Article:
Blue House Renovation: Step Two


Where Do I Begin?

As you may recall, my earlier post announced I was ready to reinvent the wheel, or should I say, reinvent a quilt. The quilt was originally assembled using this pattern

IMG_6694

Aside from the liberties I took with the design of the house my quilt looked relatively similar.

Simple_Times_IMG_6708Obviously I must have liked the pattern, at some point, because I purchased the book. When I first started quilting my taste in fabric, as well as my home decor, definitely leaned toward the country theme. Prominent in my color scheme were varying shades of blue and mauve. I have no idea why I chose blue as the color for this house. Perhaps it was because blue was my favorite color?

That blue house, sitting smack dab in the center of the quilt, was the number one reason I didn’t like it. Actually,  I wasn’t particularly pleased with the other colors either. But that blue house just stood out like a sore thumb.

I never did bind or quilt it. I just couldn’t bring myself to do it. Somehow finishing the quilt would have meant I had validated it existence and accepted it for what it was. But the thought of doing that didn’t sit right.

For many years the quilt sat hidden away in some unnoticed corner of my closet. Then one day I saw it sadly sitting behind a pile of fabric and I felt bad. So I moved the mound of cloth, retrieved the quilt from the darkness, rearranged its many folds and placed it amongst a stack of completed quilts.

For a very long time it remained there, in its unfinished state, with its raw edges neatly tucked inside. Then one day, out of the corner of my eye, the quilt caught my attention. That’s when I got the inspiration to rethink the quilt’s destiny.

IMG_6700Rayna’s book was the spark that lit the flame.

Knowing where to begin, when constructing a brand new quilt, is much easier than knowing how to take one apart and then reassemble it. I could mindlessly disassemble it, with little regard for its future, or I could ponder how it might be re-purposed into something more pleasing. I chose the re-purpose route.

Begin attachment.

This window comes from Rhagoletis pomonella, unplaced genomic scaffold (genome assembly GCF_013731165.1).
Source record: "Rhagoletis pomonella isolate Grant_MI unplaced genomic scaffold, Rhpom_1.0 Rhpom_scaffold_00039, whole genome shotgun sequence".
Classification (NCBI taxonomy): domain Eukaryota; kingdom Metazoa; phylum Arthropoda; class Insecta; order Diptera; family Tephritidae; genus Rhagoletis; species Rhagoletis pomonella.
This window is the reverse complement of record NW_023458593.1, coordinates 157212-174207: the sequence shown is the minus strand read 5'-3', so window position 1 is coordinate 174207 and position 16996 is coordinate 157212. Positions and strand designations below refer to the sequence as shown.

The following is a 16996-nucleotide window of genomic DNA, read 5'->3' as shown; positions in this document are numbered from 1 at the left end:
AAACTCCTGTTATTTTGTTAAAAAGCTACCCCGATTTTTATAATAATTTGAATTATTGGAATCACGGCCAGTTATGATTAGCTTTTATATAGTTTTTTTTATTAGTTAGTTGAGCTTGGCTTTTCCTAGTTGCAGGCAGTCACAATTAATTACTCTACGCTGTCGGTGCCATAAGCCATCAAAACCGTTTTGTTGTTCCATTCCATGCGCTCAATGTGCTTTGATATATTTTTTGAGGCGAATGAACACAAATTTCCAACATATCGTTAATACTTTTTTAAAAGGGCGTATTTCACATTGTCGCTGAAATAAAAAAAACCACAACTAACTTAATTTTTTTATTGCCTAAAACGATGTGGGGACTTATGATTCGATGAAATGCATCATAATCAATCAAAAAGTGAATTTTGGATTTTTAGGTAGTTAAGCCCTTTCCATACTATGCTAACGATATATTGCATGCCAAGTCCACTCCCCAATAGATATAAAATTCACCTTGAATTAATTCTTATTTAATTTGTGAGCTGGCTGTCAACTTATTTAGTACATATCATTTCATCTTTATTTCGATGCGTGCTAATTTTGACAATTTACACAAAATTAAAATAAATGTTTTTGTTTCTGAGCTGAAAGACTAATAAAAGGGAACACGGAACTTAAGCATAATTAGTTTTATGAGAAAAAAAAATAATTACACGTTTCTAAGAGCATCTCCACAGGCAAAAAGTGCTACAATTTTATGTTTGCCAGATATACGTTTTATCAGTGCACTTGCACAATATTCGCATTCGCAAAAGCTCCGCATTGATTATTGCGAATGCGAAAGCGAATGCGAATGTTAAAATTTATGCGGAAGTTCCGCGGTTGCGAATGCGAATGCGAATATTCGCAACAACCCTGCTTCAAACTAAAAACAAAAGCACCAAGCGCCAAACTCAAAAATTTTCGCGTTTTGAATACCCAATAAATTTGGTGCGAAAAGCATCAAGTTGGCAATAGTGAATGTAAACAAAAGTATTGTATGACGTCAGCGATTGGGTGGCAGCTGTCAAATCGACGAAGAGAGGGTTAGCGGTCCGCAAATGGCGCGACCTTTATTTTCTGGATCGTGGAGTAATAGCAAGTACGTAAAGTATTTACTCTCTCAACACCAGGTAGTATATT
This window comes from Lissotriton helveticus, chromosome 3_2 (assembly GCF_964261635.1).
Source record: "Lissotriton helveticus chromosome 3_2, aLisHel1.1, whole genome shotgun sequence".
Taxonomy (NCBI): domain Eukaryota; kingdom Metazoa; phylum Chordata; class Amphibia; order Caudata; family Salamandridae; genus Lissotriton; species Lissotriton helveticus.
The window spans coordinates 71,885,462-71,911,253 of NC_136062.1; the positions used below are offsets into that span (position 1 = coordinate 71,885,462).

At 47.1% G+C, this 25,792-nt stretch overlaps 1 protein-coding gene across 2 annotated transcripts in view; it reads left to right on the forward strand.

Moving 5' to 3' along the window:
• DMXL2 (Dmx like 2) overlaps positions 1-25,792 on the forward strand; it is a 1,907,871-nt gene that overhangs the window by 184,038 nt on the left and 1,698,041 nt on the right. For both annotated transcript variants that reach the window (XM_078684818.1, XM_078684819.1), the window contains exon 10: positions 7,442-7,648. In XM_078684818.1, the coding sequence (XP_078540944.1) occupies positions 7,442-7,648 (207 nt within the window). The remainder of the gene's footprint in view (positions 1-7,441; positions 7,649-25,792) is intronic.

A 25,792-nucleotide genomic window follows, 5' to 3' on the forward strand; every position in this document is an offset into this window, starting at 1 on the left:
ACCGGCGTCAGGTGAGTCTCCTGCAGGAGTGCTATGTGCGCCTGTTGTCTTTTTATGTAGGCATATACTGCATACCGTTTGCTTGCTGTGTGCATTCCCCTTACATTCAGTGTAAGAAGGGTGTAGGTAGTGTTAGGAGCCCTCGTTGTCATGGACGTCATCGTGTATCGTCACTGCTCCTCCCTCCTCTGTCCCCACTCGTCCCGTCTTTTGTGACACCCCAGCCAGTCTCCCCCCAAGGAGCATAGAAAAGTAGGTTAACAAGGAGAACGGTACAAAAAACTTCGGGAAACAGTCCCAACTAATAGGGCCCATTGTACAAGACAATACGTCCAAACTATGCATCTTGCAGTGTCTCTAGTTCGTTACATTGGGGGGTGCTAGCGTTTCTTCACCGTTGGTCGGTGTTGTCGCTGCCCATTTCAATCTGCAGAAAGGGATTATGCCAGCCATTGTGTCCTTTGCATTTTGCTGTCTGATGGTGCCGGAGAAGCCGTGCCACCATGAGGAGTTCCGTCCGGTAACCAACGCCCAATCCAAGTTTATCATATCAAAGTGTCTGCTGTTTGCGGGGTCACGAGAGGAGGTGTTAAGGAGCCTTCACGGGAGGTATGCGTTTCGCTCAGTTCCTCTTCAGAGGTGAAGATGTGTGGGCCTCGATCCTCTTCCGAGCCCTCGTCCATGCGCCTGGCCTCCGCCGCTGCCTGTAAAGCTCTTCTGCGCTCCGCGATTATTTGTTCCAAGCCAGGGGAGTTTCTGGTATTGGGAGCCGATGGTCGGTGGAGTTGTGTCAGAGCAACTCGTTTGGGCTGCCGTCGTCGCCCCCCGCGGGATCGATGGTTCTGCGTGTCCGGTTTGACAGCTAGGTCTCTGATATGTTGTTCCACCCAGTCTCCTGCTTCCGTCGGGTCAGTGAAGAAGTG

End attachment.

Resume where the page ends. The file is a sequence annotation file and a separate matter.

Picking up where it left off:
Once that hurdle was crossed I began wondering how I might want to reuse the harvested fabric. Questions such as the ones listed below cycled through my mind teasing me with the many possible outcomes. The more I thought the more excited I got.

  1. Should I take all of the stitches out?
  2. If not, will the quilt be taken apart in sections?
  3. If the quilt will be divided into sections, what will be in each section.
  4. Or, will the quilt be cut apart using a scissors or rotary cutter?

The more excited I was the more I became convinced I could do this. I could do the unheard of. I could actually take apart a quilt. I was ready to approach the fork in the road with enthusiasm and determination.

Next up was putting my plans into action. Hopefully you are as interested in what will transpire as I am. Be watching for the next chapter.

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